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2019-04-08 13:00 UTC

Kattis Set 12

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2019-04-15 09:29 UTC
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Problem E
Skyline

/problems/skyline/file/statement/en/img-0001.png
Last time I visited Shanghai I admired its beautiful skyline. It also got me thinking, "Hmm, how much of the buildings do I actually see?" since the buildings wholly or partially cover each other when viewed from a distance.

In this problem, we assume that all buildings have a trapezoid shape when viewed from a distance. That is, vertical walls but a roof that may slope. Given the coordinates of the buildings, calculate how large part of each building that is visible to you (i.e. not covered by other buildings).

Input

The first line contains an integer, $N$ ($2 \le N \le 100$), the number of buildings in the city. Then follow $N$ lines each describing a building. Each such line contains $4$ integers, $x_1$, $y_1$, $x_2$, and $y_2$ ($0 \le x_1 < x_2 \le 10 000, 0 \le y_1, y_2 \le 10 000$). The buildings are given in distance order, the first building being the one closest to you, and so on.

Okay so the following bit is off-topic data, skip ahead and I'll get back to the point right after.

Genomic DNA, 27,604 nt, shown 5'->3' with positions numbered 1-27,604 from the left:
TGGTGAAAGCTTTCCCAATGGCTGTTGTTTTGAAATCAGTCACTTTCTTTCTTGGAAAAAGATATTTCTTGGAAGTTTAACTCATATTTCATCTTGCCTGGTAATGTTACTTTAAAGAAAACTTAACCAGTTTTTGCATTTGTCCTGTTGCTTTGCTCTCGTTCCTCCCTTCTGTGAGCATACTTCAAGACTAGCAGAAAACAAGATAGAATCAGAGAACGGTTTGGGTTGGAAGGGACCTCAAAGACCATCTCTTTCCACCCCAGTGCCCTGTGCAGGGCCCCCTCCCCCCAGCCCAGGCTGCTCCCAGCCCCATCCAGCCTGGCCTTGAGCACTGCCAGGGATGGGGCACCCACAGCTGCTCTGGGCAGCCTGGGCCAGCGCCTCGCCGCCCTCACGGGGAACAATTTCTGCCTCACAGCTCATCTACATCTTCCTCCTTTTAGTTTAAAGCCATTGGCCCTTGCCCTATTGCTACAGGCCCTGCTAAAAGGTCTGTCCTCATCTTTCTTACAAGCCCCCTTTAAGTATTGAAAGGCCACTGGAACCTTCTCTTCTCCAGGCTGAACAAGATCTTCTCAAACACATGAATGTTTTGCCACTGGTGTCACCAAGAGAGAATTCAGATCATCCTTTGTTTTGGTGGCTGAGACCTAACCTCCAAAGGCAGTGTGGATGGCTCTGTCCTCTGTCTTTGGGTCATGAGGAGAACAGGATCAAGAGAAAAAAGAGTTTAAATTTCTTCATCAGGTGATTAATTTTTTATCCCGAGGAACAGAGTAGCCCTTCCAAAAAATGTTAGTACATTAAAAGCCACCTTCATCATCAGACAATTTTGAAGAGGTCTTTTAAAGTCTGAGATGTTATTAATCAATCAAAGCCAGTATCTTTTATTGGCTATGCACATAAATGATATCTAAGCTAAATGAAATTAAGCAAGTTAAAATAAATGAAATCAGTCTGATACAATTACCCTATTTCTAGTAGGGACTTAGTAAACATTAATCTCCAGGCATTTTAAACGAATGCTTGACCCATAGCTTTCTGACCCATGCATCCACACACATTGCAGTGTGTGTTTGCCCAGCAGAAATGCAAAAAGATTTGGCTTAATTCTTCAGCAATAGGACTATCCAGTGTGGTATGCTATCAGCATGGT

Output

For each building, output a line containing a floating point number between $0$ and $1$, the relative visible part of the building. The absolute error for each building must be within $10^{-6}$.

\includegraphics[width=\linewidth ,height=150pt,keepaspectratio=true]{skyline1}
Figure 1: Figure of the first sample case
Sample Input 1 Sample Output 1
4
2 3 7 5
4 6 9 2
11 4 15 4
13 2 20 2
1.00000000
0.38083333
1.00000000
0.71428571
Sample Input 2 Sample Output 2
5
200 1200 400 700
1200 1400 1700 900
5000 300 7000 900
8200 400 8900 1300
0 1000 10000 800
1.00000000
1.00000000
1.00000000
1.00000000
0.73667852